Even if you win, the fanbase will resent you for it, and generally shrug their shoulders at your efforts until they get frustrated enough to fire you. They've become so jaded, so spoiled, that even three-straight Final Fours and a quartet of league titles isn't enough to satiate.  More likely, they'll have to go after an NBA 'name,' as those coaches wouldn't be as bothered by the riotous, entitled fanbase.

Don't get me wrong, it's a a great job.  It comes with great money, great history, great location, and a staff made up entirely of lemurs could recruit there.  It just wouldn't be my choice, and I pray for the hairline of whoever goes there.

Soccer's version of the snow bowl -

Denver experienced a little blizzard Friday night, and the US Soccer World Cup qualifier against Costa Rica was nearly called off mid-stream.  The snow was falling so thick, and the accumulation was so deep, that conditions were nearly impossible to work through.  But, to the players credit, they buckled down, and played something closely resembling soccer in spite of the conditions. The game ended in a 1-0 win for the US, a win they sorely needed after a disastrous loss to Honduras kicked off their hexagonal qualification slog last month.
Let it snow, let it snow, let it snow!
Afterwards, the Costa Ricans were incensed that they had to play through some snow, and lodged an official complaint, hoping to get the game replayed.  Coincidentally, a European qualifier in Northern Ireland was rescheduled because of snow on the same day, but that game was called-off before it had been kicked-off.

I'd be much more sympathetic to the Costa Rican complaint if they hadn't played so well in the snow.  For almost the entirety of the second half, it was Costa Rica who had the better run of play, with the US often scrambling to keep out a back-breaking equalizer.  Were the conditions ideal?  Of course not, but I'd still consider them playable.  Hell, a few flakes are probably better than the combination of heat, humidity, smog, and altitude that teams face when playing at the Azteca in Mexico City.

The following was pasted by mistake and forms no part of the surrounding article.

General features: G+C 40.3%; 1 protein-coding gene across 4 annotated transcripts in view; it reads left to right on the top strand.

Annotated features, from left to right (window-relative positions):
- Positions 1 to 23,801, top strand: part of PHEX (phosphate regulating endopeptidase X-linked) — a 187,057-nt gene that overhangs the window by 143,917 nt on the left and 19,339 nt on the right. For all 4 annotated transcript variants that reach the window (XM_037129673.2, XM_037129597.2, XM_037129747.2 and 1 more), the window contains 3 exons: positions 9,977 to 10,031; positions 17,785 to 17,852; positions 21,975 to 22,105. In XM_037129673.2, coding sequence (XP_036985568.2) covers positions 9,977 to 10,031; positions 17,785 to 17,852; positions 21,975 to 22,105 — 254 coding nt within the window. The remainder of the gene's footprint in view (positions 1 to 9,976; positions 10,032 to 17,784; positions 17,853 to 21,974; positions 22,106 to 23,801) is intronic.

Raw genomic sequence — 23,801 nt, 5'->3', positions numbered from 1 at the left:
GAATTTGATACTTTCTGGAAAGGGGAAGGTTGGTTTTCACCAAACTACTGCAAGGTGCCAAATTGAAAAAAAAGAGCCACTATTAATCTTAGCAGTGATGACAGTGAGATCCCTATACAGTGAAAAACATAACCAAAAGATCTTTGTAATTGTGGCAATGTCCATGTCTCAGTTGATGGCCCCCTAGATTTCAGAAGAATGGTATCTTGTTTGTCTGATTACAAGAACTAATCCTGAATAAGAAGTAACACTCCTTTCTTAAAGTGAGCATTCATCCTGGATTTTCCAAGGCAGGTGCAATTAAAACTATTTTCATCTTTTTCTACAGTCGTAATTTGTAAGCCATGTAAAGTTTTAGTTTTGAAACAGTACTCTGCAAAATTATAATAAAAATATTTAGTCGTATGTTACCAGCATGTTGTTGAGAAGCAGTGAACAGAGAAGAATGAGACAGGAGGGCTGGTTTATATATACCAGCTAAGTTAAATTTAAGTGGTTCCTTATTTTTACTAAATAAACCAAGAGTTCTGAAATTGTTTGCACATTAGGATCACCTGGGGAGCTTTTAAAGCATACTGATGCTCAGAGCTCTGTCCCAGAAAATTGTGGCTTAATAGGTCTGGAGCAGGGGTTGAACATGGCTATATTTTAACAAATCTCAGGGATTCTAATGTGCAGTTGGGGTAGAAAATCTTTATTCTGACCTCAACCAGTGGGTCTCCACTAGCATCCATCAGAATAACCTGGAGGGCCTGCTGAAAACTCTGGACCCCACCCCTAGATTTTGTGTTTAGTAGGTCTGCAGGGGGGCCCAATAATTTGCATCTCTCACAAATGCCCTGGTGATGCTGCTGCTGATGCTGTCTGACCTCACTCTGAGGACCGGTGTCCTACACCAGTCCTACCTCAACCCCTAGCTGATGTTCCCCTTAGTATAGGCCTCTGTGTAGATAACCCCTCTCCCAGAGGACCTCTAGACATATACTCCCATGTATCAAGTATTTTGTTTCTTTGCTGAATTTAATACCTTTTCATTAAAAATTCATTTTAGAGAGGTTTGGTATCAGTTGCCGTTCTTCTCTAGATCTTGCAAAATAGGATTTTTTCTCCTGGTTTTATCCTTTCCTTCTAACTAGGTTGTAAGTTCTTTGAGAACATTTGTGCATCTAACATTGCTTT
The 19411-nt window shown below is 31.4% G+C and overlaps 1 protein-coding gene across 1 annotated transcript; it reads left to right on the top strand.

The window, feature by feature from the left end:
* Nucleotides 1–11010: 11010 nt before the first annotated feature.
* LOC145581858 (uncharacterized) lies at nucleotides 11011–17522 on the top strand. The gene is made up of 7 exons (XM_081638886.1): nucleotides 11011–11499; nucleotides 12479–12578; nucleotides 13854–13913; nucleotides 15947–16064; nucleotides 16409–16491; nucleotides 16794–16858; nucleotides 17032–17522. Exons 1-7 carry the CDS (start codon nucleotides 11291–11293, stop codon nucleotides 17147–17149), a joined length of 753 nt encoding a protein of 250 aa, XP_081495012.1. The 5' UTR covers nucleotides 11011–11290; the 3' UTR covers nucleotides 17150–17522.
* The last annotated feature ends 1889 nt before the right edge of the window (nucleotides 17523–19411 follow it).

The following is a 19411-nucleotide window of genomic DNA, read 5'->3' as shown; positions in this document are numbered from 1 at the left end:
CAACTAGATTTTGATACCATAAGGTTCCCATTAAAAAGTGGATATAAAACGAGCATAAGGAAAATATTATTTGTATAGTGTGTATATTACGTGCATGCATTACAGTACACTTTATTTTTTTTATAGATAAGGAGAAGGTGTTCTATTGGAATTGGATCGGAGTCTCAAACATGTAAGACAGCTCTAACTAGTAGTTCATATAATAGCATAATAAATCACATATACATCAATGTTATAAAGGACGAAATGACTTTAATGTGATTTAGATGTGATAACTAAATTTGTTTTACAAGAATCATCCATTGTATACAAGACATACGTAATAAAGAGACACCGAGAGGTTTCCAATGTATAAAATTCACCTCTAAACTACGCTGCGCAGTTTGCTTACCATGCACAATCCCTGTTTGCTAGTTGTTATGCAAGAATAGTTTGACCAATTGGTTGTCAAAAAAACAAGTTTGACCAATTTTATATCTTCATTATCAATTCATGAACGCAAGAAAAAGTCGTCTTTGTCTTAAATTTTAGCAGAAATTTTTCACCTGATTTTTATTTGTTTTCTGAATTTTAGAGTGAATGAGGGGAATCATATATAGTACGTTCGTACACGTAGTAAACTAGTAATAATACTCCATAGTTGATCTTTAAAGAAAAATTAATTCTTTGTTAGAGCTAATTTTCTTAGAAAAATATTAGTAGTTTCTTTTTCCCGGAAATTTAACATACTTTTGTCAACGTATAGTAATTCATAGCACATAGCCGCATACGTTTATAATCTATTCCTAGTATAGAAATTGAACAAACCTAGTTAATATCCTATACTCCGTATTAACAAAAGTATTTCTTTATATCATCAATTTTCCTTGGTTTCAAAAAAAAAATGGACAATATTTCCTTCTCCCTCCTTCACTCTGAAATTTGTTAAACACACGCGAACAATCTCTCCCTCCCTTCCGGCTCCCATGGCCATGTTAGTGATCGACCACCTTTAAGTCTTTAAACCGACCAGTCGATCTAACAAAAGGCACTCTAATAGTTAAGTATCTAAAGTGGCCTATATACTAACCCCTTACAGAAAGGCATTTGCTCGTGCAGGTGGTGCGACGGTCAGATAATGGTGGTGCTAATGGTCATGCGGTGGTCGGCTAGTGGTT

What's more, the whole situation made for great television, and on a weekend dominated by basketball, soccer somehow managed to capture everyone's imagination.  It's ultimately good for the sport.

Happy Monday!


Aaron Jordan said...

I am super bummed I didn't get to watch most of the CU-Illini game. I was at work and we had a tour come through 5 minutes into the first that lasted until the end of the game, so no TV =(

I talked to a friend about it, and he said the main issue was that Spencer was just absolutely cold, but that Ski was on fire and it wasn't enough. Judging by what I read about it, and I hate to say it, but it seems like once we put in Tunks we stalled. What do you think?

RumblinBuff said...

Yeah, but more than Tunks. Tad was into 'line-shift' mode, swapping in the entire bench with one remaining starter. That group, each time, killed momentum, and the starters never got back their high energy after being sat down. Even Jeremy Adams, who had been playing well the last month, looked out of sorts. It was an all around bench disaster.

Spencer was pretty cold, and he only got to the line 5 times. With him, much of his game is dependent on whether or not he's getting the courtesy bump call from officials. He needs to learn to score, even if he's not getting 'the Kobe.'